The person I did not think of as becoming the new Mayor of Struggletown was the Dadman. I have seen him battle with osteo-arthritis, causing him to retire from work at age 55, and have three replacement operations on the one hip. I have seen him battle two lots of bowel cancer and survive. One was with the love and support of his wife, the other was on his own. Through all of these life changing events, he pulled himself through, with each of course having an impact on him.
When Mum suicided in 2007, it was the biggest hit he has ever taken, bigger than the cancer, and it hit him hard. So hard in fact that with his second cancer, the doctor misdiagnosed, and told him that it was all in his head, he was depressed, imagining it, and that there was nothing wrong. So yes, I knew he could get low, and I knew that he missed her, as he should, they had been together for close to fifty years, but I guess I did not really the understand just how deep, and eventually, how quickly, he would sink.
He had spoken of having suicidal thoughts previously, but always assured us that he would never attempt it, as he had seen what it does to those left behind too many times now, and was also scared that he would not get it right, and end up in a worse position. He also said he would not be brave enough to even try, but I knew this part at the very least to be wrong, as his continued battles with illness proved how brave he actually is.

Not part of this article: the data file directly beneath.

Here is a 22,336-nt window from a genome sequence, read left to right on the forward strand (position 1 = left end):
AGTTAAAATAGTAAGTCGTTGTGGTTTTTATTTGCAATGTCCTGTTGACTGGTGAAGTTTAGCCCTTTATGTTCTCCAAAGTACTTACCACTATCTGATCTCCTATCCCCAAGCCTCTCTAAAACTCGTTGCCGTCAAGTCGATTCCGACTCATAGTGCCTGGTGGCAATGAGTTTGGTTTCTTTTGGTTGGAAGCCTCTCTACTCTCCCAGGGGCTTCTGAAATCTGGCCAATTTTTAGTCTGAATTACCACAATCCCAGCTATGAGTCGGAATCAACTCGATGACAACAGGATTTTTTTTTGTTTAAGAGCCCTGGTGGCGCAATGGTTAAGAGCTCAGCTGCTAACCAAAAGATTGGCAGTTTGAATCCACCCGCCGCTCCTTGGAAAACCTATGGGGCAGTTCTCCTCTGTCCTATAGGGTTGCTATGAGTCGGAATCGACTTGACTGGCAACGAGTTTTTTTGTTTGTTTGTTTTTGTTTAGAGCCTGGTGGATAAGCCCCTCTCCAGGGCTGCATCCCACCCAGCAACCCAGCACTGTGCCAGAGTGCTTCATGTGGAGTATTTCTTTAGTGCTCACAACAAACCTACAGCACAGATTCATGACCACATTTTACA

The sadness and sorrow of missing his wife, partner, and best friend had been weighing on him constantly since Mum’s death. The home in the suburb that Mum had always wanted to live in was getting too much for him, the house and yard too large, and it was all getting out of control. We’d spoken quite a bit over the last few years about the house, and the possibility of moving in to something smaller, but it had to be a decision that he came to himself, I did not want to have to make the decision for him.
After another of his falls, where he was in the front yard and had to call for help from a tradesman nearby to get up, we decided it was time to get serious about it. There was some accommodation being built nearby that he was going to have a look at, with a view to moving in there once it was built. Then he saw in the paper that the retirement village where one of his aunties lived for many years was having an open day, and had three vacant units available for immediate sale.
He went and had a look, decided that yes, he did like it, and could make the move, and signed up to buy the unit he liked, subject of course to the sale of his house. This was a fantastic and brave move by him, as they had lived in the house for thirty years, but it was also another massive stressor for him. How was he to get the house ready for sale, as well as downsize the contents of a large house, into a small unit. We assured him that we could do it, and between Sarah and myself, we took on the task of making it happen. The amount of work required was incredible, and there is no way it would have been possible without Sarah.